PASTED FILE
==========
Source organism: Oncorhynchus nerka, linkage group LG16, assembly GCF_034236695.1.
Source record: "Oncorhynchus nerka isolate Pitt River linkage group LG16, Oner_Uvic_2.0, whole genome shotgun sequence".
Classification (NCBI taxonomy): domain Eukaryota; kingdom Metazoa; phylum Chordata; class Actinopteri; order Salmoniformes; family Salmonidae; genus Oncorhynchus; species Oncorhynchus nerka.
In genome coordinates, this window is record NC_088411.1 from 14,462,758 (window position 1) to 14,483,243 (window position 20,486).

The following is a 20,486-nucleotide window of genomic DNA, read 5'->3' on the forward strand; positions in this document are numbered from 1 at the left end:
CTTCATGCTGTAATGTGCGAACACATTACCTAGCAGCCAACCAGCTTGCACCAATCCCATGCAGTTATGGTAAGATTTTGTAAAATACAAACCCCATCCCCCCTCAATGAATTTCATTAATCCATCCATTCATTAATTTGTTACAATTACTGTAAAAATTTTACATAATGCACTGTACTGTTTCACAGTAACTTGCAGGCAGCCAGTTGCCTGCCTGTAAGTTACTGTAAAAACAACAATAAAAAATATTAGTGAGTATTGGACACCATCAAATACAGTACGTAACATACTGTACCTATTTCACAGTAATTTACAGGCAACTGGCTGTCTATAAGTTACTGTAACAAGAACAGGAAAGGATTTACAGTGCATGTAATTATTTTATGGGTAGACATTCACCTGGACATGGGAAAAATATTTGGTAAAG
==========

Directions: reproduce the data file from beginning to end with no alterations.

Source organism: Oncorhynchus nerka, linkage group LG16, assembly GCF_034236695.1.
Source record: "Oncorhynchus nerka isolate Pitt River linkage group LG16, Oner_Uvic_2.0, whole genome shotgun sequence".
Classification (NCBI taxonomy): domain Eukaryota; kingdom Metazoa; phylum Chordata; class Actinopteri; order Salmoniformes; family Salmonidae; genus Oncorhynchus; species Oncorhynchus nerka.
In genome coordinates, this window is record NC_088411.1 from 14,462,758 (window position 1) to 14,483,243 (window position 20,486).

The following is a 20,486-nucleotide window of genomic DNA, read 5'->3' on the forward strand; positions in this document are numbered from 1 at the left end:
CTTCATGCTGTAATGTGCGAACACATTACCTAGCAGCCAACCAGCTTGCACCAATCCCATGCAGTTATGGTAAGATTTTGTAAAATACAAACCCCATCCCCCCTCAATGAATTTCATTAATCCATCCATTCATTAATTTGTTACAATTACTGTAAAAATTTTACATAATGCACTGTACTGTTTCACAGTAACTTGCAGGCAGCCAGTTGCCTGCCTGTAAGTTACTGTAAAAACAACAATAAAAAATATTAGTGAGTATTGGACACCATCAAATACAGTACGTAACATACTGTACCTATTTCACAGTAATTTACAGGCAACTGGCTGTCTATAAGTTACTGTAACAAGAACAGGAAAGGATTTACAGTGCATGTAATTATTTTATGGGTAGACATTCACCTGGACATGGGAAAAATATTTGGTAAAG